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Most Famous Visual Artists

The more I worked on the POST series, the more I realized the gender gap in art history. I took care in the dialogs I wrote for my paintings to feature as many women as possible, artists and their friends, art dealers or collectors.

Niki de St Phalle nana by Laurence de Valmy
Niki and Nana Power, Acrylic on canvas

I also realized that I wanted to contribute to sharing the knowledge about these women. I became a wikipedia editor focusing on women artists and collaborated with platforms supporting the same mission, such as Art Girl Rising or Repaint History.

Women Artists Mug Art Girl Rising by Laurence de Valmy
Limited edition Women Artists Mug - Art Girl Rising x Laurence de Valmy

Why does it matter? I'm convinced that knowing abou

t the past is important to build the future and we need role models we can relate to.

Search engines deliver what we feed them. It is scary to witness that a search on Google about the “most famous visuals artists” delivers only 6 women out of 51 artists, perpetuating and reinforcing the existing gender stereotypes. That is why it is important to write and share about women artists or minorities.

From these reflections, I decided to create the collection: MOST FAMOUS VISUAL ARTISTS. It is composed of 54 NFTs, available on , featuring 54 women artists from different centuries and continents, each represented by a flower, a traditional symbol of femininity in art.

The collection will be released on Saturday February 18 at 12 pm PST, while I am a guest speaker during a panel conversation about feminism and NFTs art practice at the Santa Monica Art Museum with artist Waambat, curator and writer Katie Peyton Hofstadter, and Web3 entrepreneur Dani Van de Sande.

The collection is phygital and each NFT will enable their collector to receive a Limited Print edition with the 54 flowers.

Most Famous Visual Artists x Laurence de Valmy
Most Famous Visual Artists

​I diverted the eye-catching rainbow artwork from Takashi Murakami who recently released his Murakami.Flowers NFTs. Each flower is combined with the last name of a woman artist, consciously omitting their first names, to elevate them up to “brands” such as Picasso or Warhol.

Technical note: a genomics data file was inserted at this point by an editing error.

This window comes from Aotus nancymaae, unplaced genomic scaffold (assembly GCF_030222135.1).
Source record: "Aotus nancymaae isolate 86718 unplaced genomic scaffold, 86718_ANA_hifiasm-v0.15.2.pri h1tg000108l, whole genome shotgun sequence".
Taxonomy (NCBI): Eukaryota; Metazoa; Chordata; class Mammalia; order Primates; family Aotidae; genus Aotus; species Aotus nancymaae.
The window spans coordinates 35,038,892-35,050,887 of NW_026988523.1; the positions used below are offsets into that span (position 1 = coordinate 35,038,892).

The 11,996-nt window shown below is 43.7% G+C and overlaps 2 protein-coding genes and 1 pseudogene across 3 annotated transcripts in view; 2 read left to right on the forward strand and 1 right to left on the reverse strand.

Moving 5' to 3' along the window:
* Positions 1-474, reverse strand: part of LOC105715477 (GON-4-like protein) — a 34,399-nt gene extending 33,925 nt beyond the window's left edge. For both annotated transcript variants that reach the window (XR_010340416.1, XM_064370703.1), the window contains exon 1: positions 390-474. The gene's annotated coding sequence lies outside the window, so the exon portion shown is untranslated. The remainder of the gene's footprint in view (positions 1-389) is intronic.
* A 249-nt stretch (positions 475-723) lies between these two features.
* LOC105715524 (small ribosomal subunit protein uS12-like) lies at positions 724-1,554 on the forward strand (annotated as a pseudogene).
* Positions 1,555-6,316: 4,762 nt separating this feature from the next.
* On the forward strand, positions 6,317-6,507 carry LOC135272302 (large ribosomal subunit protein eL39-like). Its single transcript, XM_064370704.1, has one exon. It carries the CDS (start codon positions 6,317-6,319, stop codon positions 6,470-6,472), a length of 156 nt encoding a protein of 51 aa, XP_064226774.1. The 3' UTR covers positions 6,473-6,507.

As mentioned in the article "When last comes first: the gender bias of names" published by Cornwell University, studies found that people were more than twice as likely to call male professionals by their last name only, compared to equivalent female professionals. We say Basquiat, and Frida Kahlo. This example of gender bias, say researchers, may be contributing to gender inequality.

Each of my flowers is personalized for each artist, making references to their style, life and artworks. My goal is to raise awareness about the gender gap in our societies and how we need to rewrite history.

How did I choose the artists I featured? I chose some very famous ones such as Morisot or O'Keeffe and then I included artists who have less notoriety. I wanted to include artists from different centuries from the renaissance to nowadays and different continents. Wikipedia has been helpful as well as the database of Aware.

Artists included with links to their wikipedia pages:

Amy Sherald, Maria Prymachenko, Sally Gabori, Ana Mendieta, Artimesia Gentileschi, Marlene Dumas, Élisabeth Vigée Lebrun, Faith Ringgold, Paula Rego, Marilyn Minter, Louise Nevelson, Lee Krasner, Judy Chicago, Adélaïde Labille-Guiard, Marjorie Strider, Barbara Hepworth, Kara Walker, Niki de St Phalle, Hilma af Klint, Rosa Bonheur, Camille Claudel, Simone Leigh, Gabriele Munter, Marie Laurencin, Yoko Ono, Frida Kahlo, Yayoi Kusama, Augusta Savage, Alice Neel, Grace Hartigan, Lavinia Fontana, Marie Bracquemond, Sonia Delaunay, Alma Thomas, Laura Wheeler-Waring, Helen Frankenthaler, Barbara Kruger, Sofinosba Anguissola, Carmen Herrera, Louise Bourgeois, Tamara de Lempicka, Marie-Guillemine Benoist, Emily Kame Kngwarreye, Joan Mitchell, Agnes Martin, Elaine Sturtevant, Berthe Morisot, Hannah Höch, Ruth Asawa, Chen Peiqiu, Helene Schjerfbeck, Mary Cassatt, Katsushika Oi


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